James Cook University ISSN 1445-6354
Introduction: A higher proportion of chronic mental illness is reported for populations residing in Inner and Outer Regional (IOR) areas when compared to major cities in Australia. Conversely, fewer mental health professionals work in IOR areas when compared to major cities indicating poorer access to services for rural populations. Rural emergency departments (EDs) and urgent care centres (UCCs) deliver a broad range of services. Often they are the first point of care for consumers experiencing acute mental health issues. Rural nurses working in EDs and UCCs require a diverse clinical skill set to manage complex presentations, often with limited support and resources. Developments in telehealth services have reportedly improved access for rural consumers. It is known that nurses report a lack of skills and confidence when managing mental health presentations. Despite these challenges, there is little documented regarding the experience of generalist nurses managing acute mental health presentations in rural hospitals that have limited support of community mental health teams and no onsite inpatient mental health facilities.
Methods: A qualitative study was conducted to explore the experience of rural nurses in managing acute mental health presentations within an emergency context. An interview guidedeveloped from the literature was used to explore issues of experience, safety, knowledge and clinical confidence. Thirteen rural generalist nurses from one rural emergency department and two rural urgent care centres located in South West Victoria participated in a semi-structured interview. Interviews were audio-recorded and transcribed verbatim. Transcriptions were thematically analysed by applying an inductive descriptive approach.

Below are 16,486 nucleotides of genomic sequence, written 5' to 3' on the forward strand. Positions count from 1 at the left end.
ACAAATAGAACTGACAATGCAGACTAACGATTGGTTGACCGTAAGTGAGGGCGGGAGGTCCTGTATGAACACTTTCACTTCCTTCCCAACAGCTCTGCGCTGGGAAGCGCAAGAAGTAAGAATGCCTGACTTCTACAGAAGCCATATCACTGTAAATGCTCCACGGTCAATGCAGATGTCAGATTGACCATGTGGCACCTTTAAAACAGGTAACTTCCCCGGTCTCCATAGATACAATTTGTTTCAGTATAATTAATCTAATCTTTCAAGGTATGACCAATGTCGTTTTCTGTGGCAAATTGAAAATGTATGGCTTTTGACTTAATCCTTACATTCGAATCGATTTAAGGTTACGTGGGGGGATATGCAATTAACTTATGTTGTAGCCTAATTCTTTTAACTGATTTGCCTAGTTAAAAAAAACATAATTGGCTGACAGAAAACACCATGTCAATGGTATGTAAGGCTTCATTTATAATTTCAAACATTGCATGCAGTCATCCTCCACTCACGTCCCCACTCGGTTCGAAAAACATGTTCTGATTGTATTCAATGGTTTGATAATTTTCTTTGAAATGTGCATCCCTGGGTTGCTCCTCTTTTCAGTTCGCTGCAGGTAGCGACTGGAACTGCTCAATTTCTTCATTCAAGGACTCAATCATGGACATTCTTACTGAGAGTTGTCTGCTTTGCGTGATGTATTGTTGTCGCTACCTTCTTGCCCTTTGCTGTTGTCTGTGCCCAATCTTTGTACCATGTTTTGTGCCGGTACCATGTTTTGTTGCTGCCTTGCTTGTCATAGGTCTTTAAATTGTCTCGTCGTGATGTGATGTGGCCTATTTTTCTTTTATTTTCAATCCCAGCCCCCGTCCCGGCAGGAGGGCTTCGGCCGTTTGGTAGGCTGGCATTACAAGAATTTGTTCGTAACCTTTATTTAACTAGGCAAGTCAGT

Results: The majority of participants were experienced generalist registered nurses with no formal qualifications in mental health. Two participants had some clinical experience in mental health and drug and alcohol.Themes elicited from data analysis and discussion between the researchers were; (1) we are the frontline, (2) doing our best to provide care, (3) complexities of navigating the system, and (4) thinking about change. Findings indicated that rural generalist nurses deliver the majority of care to mental health consumers in EDs and UCCs. Local mental health clinicians and emergency service providers offer limited support, with a reliance on telephone triage for after-hour’s assessment. Multiple challenges were cited including co-ordinating the transfer of consumers to inpatient facilities and feeling inadequately supported. Irrespective of these challenges, nurses reported delivering the best possible care to consumers despite reporting a lack of knowledge and skills. Recommendations for improving the delivery of care included increasing access to emergency mental health training and receiving more support from local mental health teams. The need for more rural mental health facilities was also discussed.
Conclusions: The findings from this study suggest generalist nurses are the frontline providers of care for mental health consumers in rural EDs and UCCs. Nurses feel ill-equipped for assessing and managing mental health presentations, relying heavily on local mental health teams and telephone triage who provide limited onsite support. The need to support nurses through training and mentoring relationships with community mental health teams is highlighted by this study in conjunction with improving the delivery of mental health services in rural areas.